Additionally, as long as you keep your follow-up appointments with your doctor after receiving dry needling treatment (and take all of your medications as directed), no special preparation is necessary before receiving the procedure.

Cons Of Dry Needling

the Pros And Cons Of Dry Needling - Cons Of Dry Needling

There is not a lot of research supporting the use of dry needling. The existing research supports its use for relieving mild to moderate pain.

Potentially Painful

Some people experience soreness in the area being treated up to one week after a series of sessions, especially if trigger points are present in more than one muscle group.

Dry Needling Is Not Available To Everyone

Another con of dry needling is that it can’t do on a whim.  You have to have an injury of some sort for dry needling to help you.

Dry Needling Can Be Expensive

Another con of dry needling is that it not covered by health insurance.  The cost for the treatment I received was $1200. If you decide to try dry needling, make sure that you find a practitioner who has a lot of experience and has worked with people in similar circumstances as yourself.

Dry Needling Can Be Tricky

Another con of dry needling is that there is more of a chance for the needle to move during treatment, In each case, it causes no injury or pain, but it does make you feel uncomfortable because you don’t know what is going on.  It can also cause infection if someone doesn’t clean the area properly after treatment and uses the same needle on many different patients without cleaning it between each use. l.

Finding A Quality Dry Needling Professional

Pros and cons of dry needling  – practitioners have not required to attend extensive training for practicing dry needling. None of the regulatory agencies control a practitioner’s training, licensure, supervision, or any other requirement for practicing this treatment. It is a technique that suitably trained physical therapist assistants can probably perform, but ideally, a physical therapist should only carry out.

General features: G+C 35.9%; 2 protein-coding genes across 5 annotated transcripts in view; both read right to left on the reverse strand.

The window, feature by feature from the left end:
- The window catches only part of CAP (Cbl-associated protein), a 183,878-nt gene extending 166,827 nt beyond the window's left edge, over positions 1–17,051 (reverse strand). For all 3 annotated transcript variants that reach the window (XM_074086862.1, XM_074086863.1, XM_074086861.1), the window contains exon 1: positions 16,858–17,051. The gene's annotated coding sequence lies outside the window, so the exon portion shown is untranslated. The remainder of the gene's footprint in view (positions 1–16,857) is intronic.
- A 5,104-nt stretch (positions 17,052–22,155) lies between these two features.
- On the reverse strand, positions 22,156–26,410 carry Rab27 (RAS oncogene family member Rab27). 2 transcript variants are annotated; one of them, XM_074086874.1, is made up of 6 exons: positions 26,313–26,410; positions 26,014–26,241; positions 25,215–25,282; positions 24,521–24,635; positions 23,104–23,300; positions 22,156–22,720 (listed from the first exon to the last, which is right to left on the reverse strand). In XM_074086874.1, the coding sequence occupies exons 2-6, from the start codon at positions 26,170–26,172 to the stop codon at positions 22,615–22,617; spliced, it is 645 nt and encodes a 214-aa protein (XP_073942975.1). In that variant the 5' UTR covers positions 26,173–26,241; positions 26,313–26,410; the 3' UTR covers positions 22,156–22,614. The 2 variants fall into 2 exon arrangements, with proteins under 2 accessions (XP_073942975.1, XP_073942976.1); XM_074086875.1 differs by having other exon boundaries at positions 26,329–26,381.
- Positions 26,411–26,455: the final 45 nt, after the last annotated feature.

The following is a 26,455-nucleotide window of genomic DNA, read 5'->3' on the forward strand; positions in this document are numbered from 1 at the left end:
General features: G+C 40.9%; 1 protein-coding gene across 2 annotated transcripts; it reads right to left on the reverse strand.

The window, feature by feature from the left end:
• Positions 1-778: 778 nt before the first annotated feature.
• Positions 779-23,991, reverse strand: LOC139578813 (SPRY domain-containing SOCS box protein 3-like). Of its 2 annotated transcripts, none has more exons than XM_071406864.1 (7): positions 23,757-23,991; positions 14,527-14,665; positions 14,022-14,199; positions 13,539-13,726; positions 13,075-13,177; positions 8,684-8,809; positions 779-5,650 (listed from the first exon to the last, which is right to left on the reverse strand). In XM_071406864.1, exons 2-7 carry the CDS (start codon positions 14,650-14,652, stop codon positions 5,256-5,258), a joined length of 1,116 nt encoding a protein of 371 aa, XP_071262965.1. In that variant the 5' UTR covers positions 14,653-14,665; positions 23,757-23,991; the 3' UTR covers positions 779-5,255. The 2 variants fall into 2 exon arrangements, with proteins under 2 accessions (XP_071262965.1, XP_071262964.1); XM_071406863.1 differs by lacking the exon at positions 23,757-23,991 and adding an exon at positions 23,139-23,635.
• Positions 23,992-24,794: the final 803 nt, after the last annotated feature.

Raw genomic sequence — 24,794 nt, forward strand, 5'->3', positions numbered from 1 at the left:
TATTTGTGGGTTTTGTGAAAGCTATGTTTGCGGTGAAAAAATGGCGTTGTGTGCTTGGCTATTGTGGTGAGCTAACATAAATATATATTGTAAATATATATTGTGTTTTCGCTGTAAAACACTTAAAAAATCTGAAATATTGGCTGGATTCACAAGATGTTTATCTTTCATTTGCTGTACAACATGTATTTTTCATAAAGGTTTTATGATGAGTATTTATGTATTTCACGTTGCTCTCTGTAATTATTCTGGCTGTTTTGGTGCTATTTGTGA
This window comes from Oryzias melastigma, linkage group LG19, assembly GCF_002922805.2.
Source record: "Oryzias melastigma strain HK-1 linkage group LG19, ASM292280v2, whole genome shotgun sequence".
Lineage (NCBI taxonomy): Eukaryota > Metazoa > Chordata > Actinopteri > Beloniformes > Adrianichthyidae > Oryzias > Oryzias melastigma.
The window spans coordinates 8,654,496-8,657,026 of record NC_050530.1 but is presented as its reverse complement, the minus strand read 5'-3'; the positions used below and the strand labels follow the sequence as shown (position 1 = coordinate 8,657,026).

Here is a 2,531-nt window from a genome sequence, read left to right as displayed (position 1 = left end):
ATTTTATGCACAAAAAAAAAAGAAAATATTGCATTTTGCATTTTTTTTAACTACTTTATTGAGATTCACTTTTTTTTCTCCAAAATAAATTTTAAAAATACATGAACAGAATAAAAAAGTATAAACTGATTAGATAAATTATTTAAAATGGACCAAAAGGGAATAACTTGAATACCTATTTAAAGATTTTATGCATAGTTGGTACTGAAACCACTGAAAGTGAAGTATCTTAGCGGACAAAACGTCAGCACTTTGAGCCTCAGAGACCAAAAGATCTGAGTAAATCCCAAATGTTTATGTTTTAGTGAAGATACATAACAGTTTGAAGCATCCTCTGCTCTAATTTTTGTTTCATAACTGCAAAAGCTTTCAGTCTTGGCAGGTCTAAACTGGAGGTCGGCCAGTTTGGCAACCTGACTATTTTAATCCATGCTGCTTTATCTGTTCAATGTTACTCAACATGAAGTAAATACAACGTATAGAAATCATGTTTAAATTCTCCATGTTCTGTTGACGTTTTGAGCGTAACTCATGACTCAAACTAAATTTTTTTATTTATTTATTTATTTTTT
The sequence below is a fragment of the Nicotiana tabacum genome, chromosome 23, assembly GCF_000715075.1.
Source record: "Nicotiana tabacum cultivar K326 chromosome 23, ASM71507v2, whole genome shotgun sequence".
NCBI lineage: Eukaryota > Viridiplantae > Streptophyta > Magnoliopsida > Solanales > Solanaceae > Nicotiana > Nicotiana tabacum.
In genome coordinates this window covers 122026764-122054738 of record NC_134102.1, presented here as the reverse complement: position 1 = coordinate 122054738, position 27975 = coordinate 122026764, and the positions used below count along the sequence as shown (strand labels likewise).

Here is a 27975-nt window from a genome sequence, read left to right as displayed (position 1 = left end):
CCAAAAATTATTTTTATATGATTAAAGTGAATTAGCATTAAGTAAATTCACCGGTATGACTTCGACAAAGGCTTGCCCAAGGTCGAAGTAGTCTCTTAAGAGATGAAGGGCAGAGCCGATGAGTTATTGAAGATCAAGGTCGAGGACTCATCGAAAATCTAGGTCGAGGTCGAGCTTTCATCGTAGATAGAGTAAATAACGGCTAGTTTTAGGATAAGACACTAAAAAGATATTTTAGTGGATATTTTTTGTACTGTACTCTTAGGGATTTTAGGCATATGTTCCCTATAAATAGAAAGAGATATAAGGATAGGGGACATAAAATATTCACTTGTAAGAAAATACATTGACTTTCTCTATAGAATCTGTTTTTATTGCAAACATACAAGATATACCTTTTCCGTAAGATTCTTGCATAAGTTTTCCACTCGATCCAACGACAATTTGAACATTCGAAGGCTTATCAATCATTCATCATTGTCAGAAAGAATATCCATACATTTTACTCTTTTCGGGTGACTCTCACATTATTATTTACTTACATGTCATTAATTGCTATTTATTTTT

Dry Needling is not 100% Effective

Pros and cons of dry needling  – Another con to taking dry needling done by physical therapists is that sometimes there isn’t much improvement with this technique.  There is also more minor improvement than other needle techniques such as trigger point injections or prolotherapy.


Some People Might Confuse Dry Needling With Acupuncture.

The pros and cons of dry needling  – Both acupuncture and dry needling use thin, stainless steel needles inserted into the skin. For both practices, these needles claim to relieve pain in various ways.

The two treatments differ. One practice has used for thousands of years as a treatment. It also backed up by robust research documenting its effectiveness. The other course of treatment has adopted in the last few years.

Acupuncture relieves pain or discomfort by opening up a person’s energy flow. Dry needling is a treatment designed to stimulate irritable muscles or trigger points.

Understanding the differences between those types of treatment can help you decide what’s best for your pain.

There are several important considerations when deciding whether or not to go ahead with dry needling. Dry needling is not one hundred percent effective. You may experience some relief, but you probably will not feel better immediately. The needles do not treat the causes of your pain. They reduce your muscle spasms or give you temporary pain relief.

Anesthesia is usually not used before dry needling. If the needle accidentally pierces through a vein, practitioners trained to leave it alone so that they do not inject any fluid into your bloodstream.

The most common side effect from dry needling is bruising at the entry point (where the needle inserted). Some people have also developed infections after treatment with dry needling. However, these infections are rare and can prevented by practicing good hygiene.